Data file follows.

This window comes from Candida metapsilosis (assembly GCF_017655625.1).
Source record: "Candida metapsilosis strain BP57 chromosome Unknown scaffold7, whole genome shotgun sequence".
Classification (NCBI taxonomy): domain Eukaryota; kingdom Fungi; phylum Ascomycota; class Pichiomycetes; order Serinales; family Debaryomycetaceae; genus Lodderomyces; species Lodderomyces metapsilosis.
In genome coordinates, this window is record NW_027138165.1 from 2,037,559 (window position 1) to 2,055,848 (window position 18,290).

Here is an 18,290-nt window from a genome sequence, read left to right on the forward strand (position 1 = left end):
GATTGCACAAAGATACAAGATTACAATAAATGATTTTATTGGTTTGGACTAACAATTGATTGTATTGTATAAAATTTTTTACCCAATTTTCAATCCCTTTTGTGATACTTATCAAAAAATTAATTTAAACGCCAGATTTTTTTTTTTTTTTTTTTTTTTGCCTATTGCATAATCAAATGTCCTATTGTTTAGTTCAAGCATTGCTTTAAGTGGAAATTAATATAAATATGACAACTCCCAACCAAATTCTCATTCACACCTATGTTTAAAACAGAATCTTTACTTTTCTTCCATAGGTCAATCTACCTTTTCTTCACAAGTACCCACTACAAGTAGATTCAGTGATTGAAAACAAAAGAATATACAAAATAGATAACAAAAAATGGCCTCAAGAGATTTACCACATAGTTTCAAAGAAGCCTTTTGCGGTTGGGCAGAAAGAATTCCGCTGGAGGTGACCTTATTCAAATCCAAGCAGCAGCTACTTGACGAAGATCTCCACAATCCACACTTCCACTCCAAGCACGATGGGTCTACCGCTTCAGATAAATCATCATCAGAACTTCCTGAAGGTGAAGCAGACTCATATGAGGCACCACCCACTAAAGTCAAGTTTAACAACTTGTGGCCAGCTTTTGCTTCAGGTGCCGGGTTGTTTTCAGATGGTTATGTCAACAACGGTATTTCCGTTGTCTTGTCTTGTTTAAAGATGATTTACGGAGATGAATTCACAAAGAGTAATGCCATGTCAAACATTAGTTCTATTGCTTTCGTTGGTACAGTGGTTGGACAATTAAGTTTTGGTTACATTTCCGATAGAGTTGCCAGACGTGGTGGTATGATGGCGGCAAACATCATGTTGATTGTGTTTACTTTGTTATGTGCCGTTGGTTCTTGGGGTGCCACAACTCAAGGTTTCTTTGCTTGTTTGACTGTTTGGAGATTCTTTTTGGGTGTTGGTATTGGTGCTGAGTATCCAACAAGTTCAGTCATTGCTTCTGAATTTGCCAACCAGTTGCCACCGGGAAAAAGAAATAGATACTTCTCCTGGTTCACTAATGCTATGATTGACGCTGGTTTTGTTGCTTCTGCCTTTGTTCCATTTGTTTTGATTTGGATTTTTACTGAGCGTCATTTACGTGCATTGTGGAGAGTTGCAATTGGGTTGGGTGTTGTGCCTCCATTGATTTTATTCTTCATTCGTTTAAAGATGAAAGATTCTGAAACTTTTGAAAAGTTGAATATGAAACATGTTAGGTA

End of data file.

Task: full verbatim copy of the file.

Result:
This window comes from Candida metapsilosis (assembly GCF_017655625.1).
Source record: "Candida metapsilosis strain BP57 chromosome Unknown scaffold7, whole genome shotgun sequence".
Classification (NCBI taxonomy): domain Eukaryota; kingdom Fungi; phylum Ascomycota; class Pichiomycetes; order Serinales; family Debaryomycetaceae; genus Lodderomyces; species Lodderomyces metapsilosis.
In genome coordinates, this window is record NW_027138165.1 from 2,037,559 (window position 1) to 2,055,848 (window position 18,290).

Here is an 18,290-nt window from a genome sequence, read left to right on the forward strand (position 1 = left end):
GATTGCACAAAGATACAAGATTACAATAAATGATTTTATTGGTTTGGACTAACAATTGATTGTATTGTATAAAATTTTTTACCCAATTTTCAATCCCTTTTGTGATACTTATCAAAAAATTAATTTAAACGCCAGATTTTTTTTTTTTTTTTTTTTTTTGCCTATTGCATAATCAAATGTCCTATTGTTTAGTTCAAGCATTGCTTTAAGTGGAAATTAATATAAATATGACAACTCCCAACCAAATTCTCATTCACACCTATGTTTAAAACAGAATCTTTACTTTTCTTCCATAGGTCAATCTACCTTTTCTTCACAAGTACCCACTACAAGTAGATTCAGTGATTGAAAACAAAAGAATATACAAAATAGATAACAAAAAATGGCCTCAAGAGATTTACCACATAGTTTCAAAGAAGCCTTTTGCGGTTGGGCAGAAAGAATTCCGCTGGAGGTGACCTTATTCAAATCCAAGCAGCAGCTACTTGACGAAGATCTCCACAATCCACACTTCCACTCCAAGCACGATGGGTCTACCGCTTCAGATAAATCATCATCAGAACTTCCTGAAGGTGAAGCAGACTCATATGAGGCACCACCCACTAAAGTCAAGTTTAACAACTTGTGGCCAGCTTTTGCTTCAGGTGCCGGGTTGTTTTCAGATGGTTATGTCAACAACGGTATTTCCGTTGTCTTGTCTTGTTTAAAGATGATTTACGGAGATGAATTCACAAAGAGTAATGCCATGTCAAACATTAGTTCTATTGCTTTCGTTGGTACAGTGGTTGGACAATTAAGTTTTGGTTACATTTCCGATAGAGTTGCCAGACGTGGTGGTATGATGGCGGCAAACATCATGTTGATTGTGTTTACTTTGTTATGTGCCGTTGGTTCTTGGGGTGCCACAACTCAAGGTTTCTTTGCTTGTTTGACTGTTTGGAGATTCTTTTTGGGTGTTGGTATTGGTGCTGAGTATCCAACAAGTTCAGTCATTGCTTCTGAATTTGCCAACCAGTTGCCACCGGGAAAAAGAAATAGATACTTCTCCTGGTTCACTAATGCTATGATTGACGCTGGTTTTGTTGCTTCTGCCTTTGTTCCATTTGTTTTGATTTGGATTTTTACTGAGCGTCATTTACGTGCATTGTGGAGAGTTGCAATTGGGTTGGGTGTTGTGCCTCCATTGATTTTATTCTTCATTCGTTTAAAGATGAAAGATTCTGAAACTTTTGAAAAGTTGAATATGAAACATGTTAGGTA